It’s literally less than a week until Christmas and Lamborghini have unveiled a new car you’ll probably want to add to your Christmas list. Ladies, gentlemen, and elves, welcome to the Aventador S.

The S bit is quite important as it’s the first time Lamborghini has added that letter after one of its models since the Countach S and Miura S some decades ago. Essentially a facelift and revised version of the Aventador LP700, Lamborghini will want you to believe the Aventador S LP740-4 (to give its full name) is a step above the ‘regular’ Aventador it replaces.


Upping the already mental power output from 700hp/514kW to 730hp/536kW and 690NM of torque. The Aventador S is not only now on par with the Ferrari F12 Berlinetta but also matches the Pagani Huayra hypercar. Lamborghini aren’t messing around.

The increase in power and torque are due to changes in the VVT and VIS optimisation, quicker gear changes from the 7-speed single-clutch gearbox, and a revised exhaust system that’s also 20% lighter than before. The Aventador S can also shut half of its cylinders off when required, because Lamborghini owners really care about fuel economy.


Regardless of the eco-stuff, the Aventador S can still get from zero to legal in 2.9 seconds and will top out at 350 km/h. The best bit is the redline has been increased to 8500 rpm, up from 8350 rpm, so you can hear that naturally aspirated V12 scream longer. No hybrid or turbocharging witchcraft here.

The big news isn’t the increase in power or the fact the weight remains at 1575kg. No, Lamborghini has gone all track serious and have thrown Porsche’s four-wheel steering at it. We’ve seen this system more and more in high performance cars like the 911 GT3 RS but this is the first time it’s made it on to a pantomime supercar like a Lamborghini. I’m not quite sure it belongs in a car like a Lamborghini.


The rear-wheel steering system is said to react within 5 milliseconds to the driver’s steering movement. At low speeds the front and rears face the opposite direction to give the impression of a ‘reduced wheelbase’ for better maneuverability, while at high speeds the front and rear point in the same direction for greater stability.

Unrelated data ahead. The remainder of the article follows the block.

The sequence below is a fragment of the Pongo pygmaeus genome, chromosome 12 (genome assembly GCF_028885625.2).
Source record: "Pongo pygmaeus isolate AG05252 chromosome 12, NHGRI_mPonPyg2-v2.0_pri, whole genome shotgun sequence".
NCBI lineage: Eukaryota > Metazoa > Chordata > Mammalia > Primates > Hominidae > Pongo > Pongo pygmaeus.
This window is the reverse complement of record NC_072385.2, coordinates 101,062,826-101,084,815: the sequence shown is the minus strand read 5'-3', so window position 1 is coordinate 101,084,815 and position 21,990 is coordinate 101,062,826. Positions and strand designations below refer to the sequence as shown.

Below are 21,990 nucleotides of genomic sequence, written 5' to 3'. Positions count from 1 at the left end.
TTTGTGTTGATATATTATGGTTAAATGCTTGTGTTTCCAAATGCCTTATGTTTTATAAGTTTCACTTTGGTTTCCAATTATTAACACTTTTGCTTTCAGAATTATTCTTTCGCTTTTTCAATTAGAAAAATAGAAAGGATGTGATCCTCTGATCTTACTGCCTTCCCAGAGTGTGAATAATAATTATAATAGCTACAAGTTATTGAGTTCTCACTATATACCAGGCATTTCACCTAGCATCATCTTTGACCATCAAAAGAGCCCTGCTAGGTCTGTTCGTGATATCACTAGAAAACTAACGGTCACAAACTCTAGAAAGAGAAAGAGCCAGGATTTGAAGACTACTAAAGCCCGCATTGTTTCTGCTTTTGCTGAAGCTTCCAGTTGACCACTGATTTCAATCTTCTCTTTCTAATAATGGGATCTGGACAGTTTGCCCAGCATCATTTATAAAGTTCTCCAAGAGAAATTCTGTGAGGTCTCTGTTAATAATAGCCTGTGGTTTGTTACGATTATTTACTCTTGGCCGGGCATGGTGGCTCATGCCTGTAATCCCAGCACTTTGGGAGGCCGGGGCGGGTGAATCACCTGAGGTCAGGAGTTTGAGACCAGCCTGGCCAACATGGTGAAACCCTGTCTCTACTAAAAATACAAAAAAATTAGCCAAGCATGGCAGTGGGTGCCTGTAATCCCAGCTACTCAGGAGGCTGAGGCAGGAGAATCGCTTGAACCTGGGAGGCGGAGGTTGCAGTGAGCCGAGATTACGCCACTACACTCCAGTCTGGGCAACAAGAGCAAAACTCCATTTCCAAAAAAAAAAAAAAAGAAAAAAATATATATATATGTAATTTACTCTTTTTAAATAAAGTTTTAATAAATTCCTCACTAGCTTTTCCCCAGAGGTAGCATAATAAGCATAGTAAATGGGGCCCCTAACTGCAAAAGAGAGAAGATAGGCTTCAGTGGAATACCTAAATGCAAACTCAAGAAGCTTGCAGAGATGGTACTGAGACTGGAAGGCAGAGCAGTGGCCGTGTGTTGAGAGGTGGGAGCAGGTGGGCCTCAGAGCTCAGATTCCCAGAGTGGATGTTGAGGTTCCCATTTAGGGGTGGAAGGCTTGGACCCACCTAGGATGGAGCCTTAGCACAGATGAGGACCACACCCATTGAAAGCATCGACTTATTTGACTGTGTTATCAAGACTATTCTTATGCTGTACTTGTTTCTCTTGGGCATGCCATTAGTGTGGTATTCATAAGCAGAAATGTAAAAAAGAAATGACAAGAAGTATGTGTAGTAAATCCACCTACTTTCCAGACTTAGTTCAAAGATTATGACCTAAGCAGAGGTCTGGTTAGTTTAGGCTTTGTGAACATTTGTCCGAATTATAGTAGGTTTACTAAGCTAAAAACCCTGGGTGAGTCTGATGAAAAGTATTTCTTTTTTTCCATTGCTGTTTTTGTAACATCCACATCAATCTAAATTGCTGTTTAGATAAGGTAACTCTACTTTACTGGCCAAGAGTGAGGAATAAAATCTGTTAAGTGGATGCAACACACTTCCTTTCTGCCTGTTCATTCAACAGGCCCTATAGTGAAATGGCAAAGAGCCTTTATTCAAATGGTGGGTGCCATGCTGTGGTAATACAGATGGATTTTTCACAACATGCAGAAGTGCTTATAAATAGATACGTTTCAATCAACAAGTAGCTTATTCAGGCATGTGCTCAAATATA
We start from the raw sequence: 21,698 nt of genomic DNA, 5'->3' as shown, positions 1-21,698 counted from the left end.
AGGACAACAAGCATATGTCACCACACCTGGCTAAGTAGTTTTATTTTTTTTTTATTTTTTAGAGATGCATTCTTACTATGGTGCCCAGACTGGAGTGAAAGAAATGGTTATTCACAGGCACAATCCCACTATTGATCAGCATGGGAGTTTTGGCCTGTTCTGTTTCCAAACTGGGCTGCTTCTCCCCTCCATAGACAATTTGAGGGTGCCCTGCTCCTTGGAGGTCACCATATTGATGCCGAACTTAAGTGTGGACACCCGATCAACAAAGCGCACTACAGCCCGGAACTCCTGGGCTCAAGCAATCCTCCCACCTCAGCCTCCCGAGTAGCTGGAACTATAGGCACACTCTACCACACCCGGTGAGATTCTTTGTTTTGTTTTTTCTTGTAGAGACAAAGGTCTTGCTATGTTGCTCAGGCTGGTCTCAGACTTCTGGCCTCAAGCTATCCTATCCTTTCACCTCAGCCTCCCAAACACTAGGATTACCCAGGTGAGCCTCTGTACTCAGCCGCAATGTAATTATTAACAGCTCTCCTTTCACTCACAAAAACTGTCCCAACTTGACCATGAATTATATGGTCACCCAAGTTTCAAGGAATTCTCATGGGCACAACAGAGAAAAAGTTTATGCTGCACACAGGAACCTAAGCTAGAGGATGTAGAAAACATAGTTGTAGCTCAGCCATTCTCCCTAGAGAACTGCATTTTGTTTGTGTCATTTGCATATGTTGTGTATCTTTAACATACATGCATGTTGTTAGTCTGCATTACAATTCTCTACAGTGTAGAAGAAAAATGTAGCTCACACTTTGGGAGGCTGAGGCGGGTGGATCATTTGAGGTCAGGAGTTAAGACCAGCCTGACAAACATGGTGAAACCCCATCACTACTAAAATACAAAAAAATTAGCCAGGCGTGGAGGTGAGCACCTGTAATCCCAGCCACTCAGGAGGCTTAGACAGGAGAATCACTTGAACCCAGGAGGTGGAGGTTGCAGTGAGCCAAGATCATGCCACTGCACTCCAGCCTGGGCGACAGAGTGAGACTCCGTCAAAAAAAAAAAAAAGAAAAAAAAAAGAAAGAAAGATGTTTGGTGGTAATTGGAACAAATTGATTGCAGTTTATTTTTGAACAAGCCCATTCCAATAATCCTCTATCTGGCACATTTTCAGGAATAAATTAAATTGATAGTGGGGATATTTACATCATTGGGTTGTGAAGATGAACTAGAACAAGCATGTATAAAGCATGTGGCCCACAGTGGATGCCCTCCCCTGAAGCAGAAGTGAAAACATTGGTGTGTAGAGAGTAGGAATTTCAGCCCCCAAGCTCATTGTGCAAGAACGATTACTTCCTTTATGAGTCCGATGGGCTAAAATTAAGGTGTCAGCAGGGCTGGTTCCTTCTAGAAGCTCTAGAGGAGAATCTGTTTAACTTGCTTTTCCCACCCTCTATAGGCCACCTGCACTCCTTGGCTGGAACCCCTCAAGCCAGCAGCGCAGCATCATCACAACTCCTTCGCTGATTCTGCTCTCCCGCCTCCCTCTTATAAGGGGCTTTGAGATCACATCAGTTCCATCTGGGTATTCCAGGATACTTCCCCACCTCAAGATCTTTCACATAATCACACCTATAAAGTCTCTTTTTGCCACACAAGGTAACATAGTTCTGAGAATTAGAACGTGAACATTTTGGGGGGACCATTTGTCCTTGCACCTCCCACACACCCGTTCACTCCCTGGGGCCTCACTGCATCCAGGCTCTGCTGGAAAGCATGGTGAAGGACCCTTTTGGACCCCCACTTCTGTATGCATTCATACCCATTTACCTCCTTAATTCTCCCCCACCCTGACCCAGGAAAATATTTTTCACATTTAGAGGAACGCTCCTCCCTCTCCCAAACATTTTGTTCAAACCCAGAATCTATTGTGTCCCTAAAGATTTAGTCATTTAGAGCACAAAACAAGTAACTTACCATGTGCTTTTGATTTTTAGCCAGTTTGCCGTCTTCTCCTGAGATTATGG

Lamborghini have also recalibirated the four-wheel drive system to allow up to 90 percent of the power to be sent to the rear-wheels. The suspension has also been revised to cater for the four-wheel steering system. To stop the Aventador S carbon ceramic brakes comes as standard. The S also comes with Pirelli P Zeros.


To manage all this, the Aventador S has had a brain transplant. It now comes with Lambo’s new Lamborghini Dinamica Veicolo Attiva (LDVA) control unit. It uses sensors all around the car to optimise the car in the best way possible for the conditions.

As well as the usual Strada, Sport, and Corsa driving modes, Lamborghini has given the Aventador S an ‘Ego’ driving mode. I kid you not. This mode allows the driver to set their own personalised mode setting the engine, gearbox, four-wheel drive system, steering, and suspension.


Then there’s the downforce. The facelift exterior does freshen up the five-year old design of the Aventador with SV-inspired wheel design, a new front bumper, and a new rear design. But it also significantly improves aerodynamics and downforce.

Lamborghini say front downforces has improved by 130%, rear by over 50%, low drag by more than 400%. This worries me. Talk of downforce, cylinder de-activation, and rear-wheel steering means Lamborghini have track times and serious driving in mind.


But isn’t that what Ferrari, Porsche, and McLaren are for? Lamborghinis are meant to be berserk, insane brutes that work better as bedroom posters than actual cars. Don’t get me wrong, the Avetnador still looks every bit of a bedroom poster as the Countach or Murcielago and it has presence few of its rivals can match.

When a new Lamborghini is launched we shouldn’t care about economy, Nurburgring lap times, or if it comes with Apple AirPlay and a telemetry system (which it does). All we want is does it make a nice sound, will its design make jaws drop and fingers point, and can do the doors open upwards?

Luckily the Aventador S does all of that. So everything else is irreverent. First customers deliveries are expected in Spring 2017 with prices starting a little bit more than before €281,555 in Europe and ¥41,578,179 in Japan.

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Ken Saito
Words cannot begin to describe how much I love cars but it's worth a try. Grew up obsessed with them and want to pursue a career writing about them. Anything from small city cars to the most exotic of supercars will catch my attention.


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